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Deutschland, Federal Republic of Germany, Bundesrepublik Deutschland

Last modified: 2003-07-18 by santiago dotor
Keywords: germany | deutschland | federal republic of germany | bundesrepublik deutschland | brd | flaggen | fahnen | flaggenkunde |
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[Germany] 3:5
by António Martins
Flag adopted 9th May 1949, as civil ensign 14th August 1950

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As the western occupation zones moved to unity in the last years of the 1940s, it became obvious that the governmental entity which would develop would adopt the black-red-gold of the Weimar Republic and indeed, it was established as the National Flag on 9 May 1949, two weeks before the Federal Republic came into existence. Unlike the Weimar period, there has been no serious opposition. Most of the 1949 flags are still in use.

Norman Martin, February 1998

The official name of the German flag is Bundesflagge (federal flag). However, this name is mainly used by authorities or in very official announcements. The name given on the page about names of flags, Schwarz-Rot-Gold (black-red-gold), is not very usual; it is more a poetic term. Most Germans simply call the flag Deutschlandfahne (Germany flag).

Carsten Linke, 2 May 1996

Sport sailors in Germany call their national flag Adenauer (first chancellor of the Federal Republic of Germany).

Jens Wessel, 3 January 2001

National Flag and Civil Ensign / Federal Flag

National- und Handelsflagge / Bundesflagge

[National Flag and Civil Ensign (Germany)] 3:5
by António Martins
Flag adopted 9th May 1949, as civil ensign 14th August 1950

Identical [except proportions] with the National Flag of the Weimar Republic. Adopted as Federal flag 9 May 1949 and usage extended to civil ensign 14 August 1950. Illustrated in Pedersen 1971 p. 30, Smith 1975, p. 227, Crampton 1990i, p. 43, Album des Pavillons 1990, p. 17 and many other places.

Norman Martin, February 1998

Today the black-red-yellow tricolour is used as the national flag and the merchant ensign. The state flag and ensign are the same, but with the shield not really centred but placed toward the hoist. The naval ensign and jack are the same, but swallowtailed.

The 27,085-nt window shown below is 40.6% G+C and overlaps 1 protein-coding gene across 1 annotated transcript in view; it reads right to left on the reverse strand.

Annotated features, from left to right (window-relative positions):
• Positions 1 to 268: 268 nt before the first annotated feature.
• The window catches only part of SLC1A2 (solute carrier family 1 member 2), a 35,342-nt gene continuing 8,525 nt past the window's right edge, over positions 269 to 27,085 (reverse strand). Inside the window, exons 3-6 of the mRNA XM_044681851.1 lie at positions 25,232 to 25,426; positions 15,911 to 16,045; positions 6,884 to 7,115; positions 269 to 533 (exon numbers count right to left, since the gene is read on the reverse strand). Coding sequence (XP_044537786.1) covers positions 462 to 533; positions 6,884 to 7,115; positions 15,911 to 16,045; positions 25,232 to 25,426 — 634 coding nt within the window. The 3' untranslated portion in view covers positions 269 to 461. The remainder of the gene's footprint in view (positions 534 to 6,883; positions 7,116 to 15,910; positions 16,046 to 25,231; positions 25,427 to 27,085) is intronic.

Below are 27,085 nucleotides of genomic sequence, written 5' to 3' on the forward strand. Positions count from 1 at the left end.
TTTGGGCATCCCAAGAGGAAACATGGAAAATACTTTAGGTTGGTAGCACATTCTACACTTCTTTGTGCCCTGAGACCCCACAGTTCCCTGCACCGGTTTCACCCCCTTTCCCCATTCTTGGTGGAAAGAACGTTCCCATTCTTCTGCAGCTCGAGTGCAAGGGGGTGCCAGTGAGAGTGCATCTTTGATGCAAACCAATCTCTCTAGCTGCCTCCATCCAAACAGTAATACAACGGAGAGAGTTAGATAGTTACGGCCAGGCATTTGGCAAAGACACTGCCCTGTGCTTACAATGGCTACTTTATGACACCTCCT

Pascal Vagnat, 4 September 1996

Hanging Flag


[National Flag and Civil Ensign, hanging flag variant (Germany)] 5:2
by Marcus Schmöger
Flag adopted 13th November 1996

Since 13th November 1996 also the hanging flag (Banner) is legally prescribed, although it was used long before. Legal prescription is the Anordnung über die deutschen Flaggen (Instruction on the German Flags) of 13th November 1996, published in the Bundesgesetzblatt I 1996, p. 1729. The image I made is in proportion 5:2, as this is the most frequently found proportion for hanging flags in Germany. Sources: Laitenberger and Bassier 2000, Friedel 1968 and Bundesministerium des Innern 1956.

Marcus Schmöger, 14 March 2001

Editor's note: see also Very long hanging flags.



[Coat-of-Arms (Germany)]
by Marcus Schmöger

If used alone as coat-of-arms, this is the legally prescribed form. However the eagle is used in different forms (e.g. on flags, seals or in the Bundestag). The legal prescriptions are the Bekanntmachung betreffend das Bundeswappen und den Bundesadler (Proclamation on the Federal Coat-of-Arms and the Federal Eagle) of 20th January 1950, published in the Bundesgesetzblatt I 1950, p. 26 and the Bekanntmachung über die farbige Darstellung des Bundeswappens (Proclamation on the Coloured Representation of the Federal Coat-of-Arms) of 4th July 1952, published in the Bundesanzeiger no. 169, 2nd September 1952. The latter contains a coloured table on which the coat-of-arms is depicted. Source: Laitenberger and Bassier 2000.

Marcus Schmöger, 16 March 2001

Editor's note: compare with the 'federal shield' or Bundesschild, also with the eagle in the presidential standard.

Historical use of the current flag

The black-red-yellow tricolour flag has been used at least three times in the history of Germany. It was adopted in 1848, and abolished in 1852; readopted as the flag of the Weimar Republic on August 11th 1919, and abolished and replaced by the Third Reich flag March 12th 1933. It was finally readopted as the modern German flag on 8 May 1949. It was used by the German Democratic Republic until 1959, but had added to it a coat of arms from 1959 to 1989, when the Germanies were reunited.

Mark Sensen, 1996

The black-red-gold is historically associated with "liberal" nationalism in Germany, rather than republicanism per se. It was first adopted by the Frankfurt Parliament in 1848 for the proposed united German Empire. That the 1870 German Empire went for a flag asserting north German traditions (the black and white of Prussia with the white and red of the Hanseatic League) was due to Bismarck wanting a Kleindeutschland [smaller Germany] solution — excluding the Austrian lands, rather than the Frankfurt liberals' Grossdeutschland [greater Germany] which would have included the Austrian lands within the old German Confederation.

Roy Stilling, 5 October 1996